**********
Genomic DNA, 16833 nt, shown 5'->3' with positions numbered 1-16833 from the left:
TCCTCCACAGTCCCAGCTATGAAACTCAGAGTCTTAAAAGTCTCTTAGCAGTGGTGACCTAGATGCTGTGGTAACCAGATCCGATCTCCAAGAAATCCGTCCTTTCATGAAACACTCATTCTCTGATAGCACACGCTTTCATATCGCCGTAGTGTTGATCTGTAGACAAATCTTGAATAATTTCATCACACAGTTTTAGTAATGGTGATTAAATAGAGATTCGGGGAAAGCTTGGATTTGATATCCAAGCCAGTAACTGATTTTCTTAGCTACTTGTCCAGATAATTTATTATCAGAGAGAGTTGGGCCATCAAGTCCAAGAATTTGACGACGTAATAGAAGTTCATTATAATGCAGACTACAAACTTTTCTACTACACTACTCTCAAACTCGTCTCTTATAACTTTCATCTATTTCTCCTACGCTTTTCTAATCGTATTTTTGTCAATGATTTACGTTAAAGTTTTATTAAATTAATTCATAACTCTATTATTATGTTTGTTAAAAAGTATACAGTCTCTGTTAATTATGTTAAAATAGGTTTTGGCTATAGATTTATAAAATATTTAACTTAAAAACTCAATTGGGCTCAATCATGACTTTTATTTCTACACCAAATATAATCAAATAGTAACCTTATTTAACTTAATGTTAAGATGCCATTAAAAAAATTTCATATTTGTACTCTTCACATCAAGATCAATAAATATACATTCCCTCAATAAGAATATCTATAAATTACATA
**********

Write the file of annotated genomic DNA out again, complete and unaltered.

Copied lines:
Genomic DNA, 16833 nt, shown 5'->3' with positions numbered 1-16833 from the left:
TCCTCCACAGTCCCAGCTATGAAACTCAGAGTCTTAAAAGTCTCTTAGCAGTGGTGACCTAGATGCTGTGGTAACCAGATCCGATCTCCAAGAAATCCGTCCTTTCATGAAACACTCATTCTCTGATAGCACACGCTTTCATATCGCCGTAGTGTTGATCTGTAGACAAATCTTGAATAATTTCATCACACAGTTTTAGTAATGGTGATTAAATAGAGATTCGGGGAAAGCTTGGATTTGATATCCAAGCCAGTAACTGATTTTCTTAGCTACTTGTCCAGATAATTTATTATCAGAGAGAGTTGGGCCATCAAGTCCAAGAATTTGACGACGTAATAGAAGTTCATTATAATGCAGACTACAAACTTTTCTACTACACTACTCTCAAACTCGTCTCTTATAACTTTCATCTATTTCTCCTACGCTTTTCTAATCGTATTTTTGTCAATGATTTACGTTAAAGTTTTATTAAATTAATTCATAACTCTATTATTATGTTTGTTAAAAAGTATACAGTCTCTGTTAATTATGTTAAAATAGGTTTTGGCTATAGATTTATAAAATATTTAACTTAAAAACTCAATTGGGCTCAATCATGACTTTTATTTCTACACCAAATATAATCAAATAGTAACCTTATTTAACTTAATGTTAAGATGCCATTAAAAAAATTTCATATTTGTACTCTTCACATCAAGATCAATAAATATACATTCCCTCAATAAGAATATCTATAAATTACATA